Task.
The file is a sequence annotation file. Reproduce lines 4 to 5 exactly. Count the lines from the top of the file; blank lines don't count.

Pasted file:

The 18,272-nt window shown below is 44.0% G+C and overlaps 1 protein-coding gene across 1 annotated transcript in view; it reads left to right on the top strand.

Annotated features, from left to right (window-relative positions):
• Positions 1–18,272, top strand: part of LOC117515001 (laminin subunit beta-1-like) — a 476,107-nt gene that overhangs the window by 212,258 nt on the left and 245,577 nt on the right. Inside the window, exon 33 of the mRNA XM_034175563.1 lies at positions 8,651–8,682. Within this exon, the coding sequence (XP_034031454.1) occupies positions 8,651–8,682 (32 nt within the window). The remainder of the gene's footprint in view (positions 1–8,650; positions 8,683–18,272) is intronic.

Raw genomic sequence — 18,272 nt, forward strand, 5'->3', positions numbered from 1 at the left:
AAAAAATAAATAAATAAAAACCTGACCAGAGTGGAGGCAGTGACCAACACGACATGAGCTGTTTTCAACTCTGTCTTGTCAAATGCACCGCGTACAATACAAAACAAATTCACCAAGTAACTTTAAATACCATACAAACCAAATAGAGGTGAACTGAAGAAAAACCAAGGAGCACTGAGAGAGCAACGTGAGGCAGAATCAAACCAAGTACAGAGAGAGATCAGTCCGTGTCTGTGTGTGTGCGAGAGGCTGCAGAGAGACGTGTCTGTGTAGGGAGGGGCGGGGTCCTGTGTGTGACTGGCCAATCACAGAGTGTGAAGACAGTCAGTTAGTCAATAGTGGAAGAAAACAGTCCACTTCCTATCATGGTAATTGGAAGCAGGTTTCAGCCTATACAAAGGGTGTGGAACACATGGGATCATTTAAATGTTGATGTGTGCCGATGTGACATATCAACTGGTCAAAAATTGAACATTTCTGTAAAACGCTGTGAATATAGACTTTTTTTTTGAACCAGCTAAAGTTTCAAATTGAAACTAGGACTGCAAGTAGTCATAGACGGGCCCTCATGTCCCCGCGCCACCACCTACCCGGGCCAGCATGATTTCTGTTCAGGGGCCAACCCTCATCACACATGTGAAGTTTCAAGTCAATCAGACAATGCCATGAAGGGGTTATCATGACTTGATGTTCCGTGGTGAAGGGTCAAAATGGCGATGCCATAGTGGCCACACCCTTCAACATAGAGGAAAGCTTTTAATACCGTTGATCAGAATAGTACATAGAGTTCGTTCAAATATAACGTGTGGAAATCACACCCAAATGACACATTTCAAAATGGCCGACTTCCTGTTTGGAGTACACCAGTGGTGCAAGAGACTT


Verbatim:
Raw genomic sequence — 18,272 nt, forward strand, 5'->3', positions numbered from 1 at the left:
AAAAAATAAATAAATAAAAACCTGACCAGAGTGGAGGCAGTGACCAACACGACATGAGCTGTTTTCAACTCTGTCTTGTCAAATGCACCGCGTACAATACAAAACAAATTCACCAAGTAACTTTAAATACCATACAAACCAAATAGAGGTGAACTGAAGAAAAACCAAGGAGCACTGAGAGAGCAACGTGAGGCAGAATCAAACCAAGTACAGAGAGAGATCAGTCCGTGTCTGTGTGTGTGCGAGAGGCTGCAGAGAGACGTGTCTGTGTAGGGAGGGGCGGGGTCCTGTGTGTGACTGGCCAATCACAGAGTGTGAAGACAGTCAGTTAGTCAATAGTGGAAGAAAACAGTCCACTTCCTATCATGGTAATTGGAAGCAGGTTTCAGCCTATACAAAGGGTGTGGAACACATGGGATCATTTAAATGTTGATGTGTGCCGATGTGACATATCAACTGGTCAAAAATTGAACATTTCTGTAAAACGCTGTGAATATAGACTTTTTTTTTGAACCAGCTAAAGTTTCAAATTGAAACTAGGACTGCAAGTAGTCATAGACGGGCCCTCATGTCCCCGCGCCACCACCTACCCGGGCCAGCATGATTTCTGTTCAGGGGCCAACCCTCATCACACATGTGAAGTTTCAAGTCAATCAGACAATGCCATGAAGGGGTTATCATGACTTGATGTTCCGTGGTGAAGGGTCAAAATGGCGATGCCATAGTGGCCACACCCTTCAACATAGAGGAAAGCTTTTAATACCGTTGATCAGAATAGTACATAGAGTTCGTTCAAATATAACGTGTGGAAATCACACCCAAATGACACATTTCAAAATGGCCGACTTCCTGTTTGGAGTACACCAGTGGTGCAAGAGACTT